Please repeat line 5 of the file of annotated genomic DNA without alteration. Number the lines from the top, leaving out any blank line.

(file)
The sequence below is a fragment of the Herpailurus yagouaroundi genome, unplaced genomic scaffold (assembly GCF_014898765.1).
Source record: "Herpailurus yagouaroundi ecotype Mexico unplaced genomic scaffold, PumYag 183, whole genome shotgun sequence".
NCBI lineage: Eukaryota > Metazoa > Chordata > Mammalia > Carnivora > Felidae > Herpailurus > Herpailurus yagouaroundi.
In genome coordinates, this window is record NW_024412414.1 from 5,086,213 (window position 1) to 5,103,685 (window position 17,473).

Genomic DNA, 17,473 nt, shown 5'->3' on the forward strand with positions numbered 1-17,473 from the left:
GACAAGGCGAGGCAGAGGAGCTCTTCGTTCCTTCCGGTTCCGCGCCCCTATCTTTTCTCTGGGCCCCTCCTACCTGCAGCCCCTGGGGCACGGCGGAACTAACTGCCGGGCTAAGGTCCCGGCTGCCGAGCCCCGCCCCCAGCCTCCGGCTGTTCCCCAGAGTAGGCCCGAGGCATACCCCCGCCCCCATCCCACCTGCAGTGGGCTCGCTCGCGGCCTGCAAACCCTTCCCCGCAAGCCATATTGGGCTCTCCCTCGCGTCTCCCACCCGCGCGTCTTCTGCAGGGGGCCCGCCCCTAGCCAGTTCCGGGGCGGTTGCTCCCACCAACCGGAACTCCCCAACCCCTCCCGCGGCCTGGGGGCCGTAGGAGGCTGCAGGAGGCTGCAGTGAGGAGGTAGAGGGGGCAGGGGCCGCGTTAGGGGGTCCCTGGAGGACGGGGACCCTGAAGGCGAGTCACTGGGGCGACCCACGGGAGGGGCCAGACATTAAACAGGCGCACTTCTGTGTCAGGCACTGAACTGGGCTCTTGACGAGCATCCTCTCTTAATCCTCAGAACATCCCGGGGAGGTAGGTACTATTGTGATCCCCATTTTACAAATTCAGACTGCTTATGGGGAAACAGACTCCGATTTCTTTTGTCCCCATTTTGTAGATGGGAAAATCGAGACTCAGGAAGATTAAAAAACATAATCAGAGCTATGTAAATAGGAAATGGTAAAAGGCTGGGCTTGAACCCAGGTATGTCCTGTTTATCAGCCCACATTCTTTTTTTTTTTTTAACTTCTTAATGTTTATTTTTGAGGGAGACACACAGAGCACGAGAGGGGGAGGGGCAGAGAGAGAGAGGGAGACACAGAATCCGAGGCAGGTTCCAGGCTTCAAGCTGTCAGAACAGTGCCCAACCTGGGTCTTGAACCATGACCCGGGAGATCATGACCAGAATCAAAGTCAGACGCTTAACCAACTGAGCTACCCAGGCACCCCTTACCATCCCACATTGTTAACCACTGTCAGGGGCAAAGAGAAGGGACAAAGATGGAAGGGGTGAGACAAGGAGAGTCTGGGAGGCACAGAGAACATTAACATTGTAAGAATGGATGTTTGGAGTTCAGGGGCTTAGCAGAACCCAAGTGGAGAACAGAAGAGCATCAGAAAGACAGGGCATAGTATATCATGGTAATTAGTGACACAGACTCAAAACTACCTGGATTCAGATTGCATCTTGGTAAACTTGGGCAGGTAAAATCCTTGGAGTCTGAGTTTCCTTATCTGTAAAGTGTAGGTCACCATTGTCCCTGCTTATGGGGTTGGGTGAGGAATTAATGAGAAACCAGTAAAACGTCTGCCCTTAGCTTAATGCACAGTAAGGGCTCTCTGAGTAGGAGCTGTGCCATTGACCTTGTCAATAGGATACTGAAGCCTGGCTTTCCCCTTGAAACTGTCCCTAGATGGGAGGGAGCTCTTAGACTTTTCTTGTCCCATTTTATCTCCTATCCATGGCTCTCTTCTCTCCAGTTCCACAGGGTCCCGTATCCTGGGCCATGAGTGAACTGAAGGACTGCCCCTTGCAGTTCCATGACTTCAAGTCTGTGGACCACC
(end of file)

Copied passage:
Genomic DNA, 17,473 nt, shown 5'->3' on the forward strand with positions numbered 1-17,473 from the left: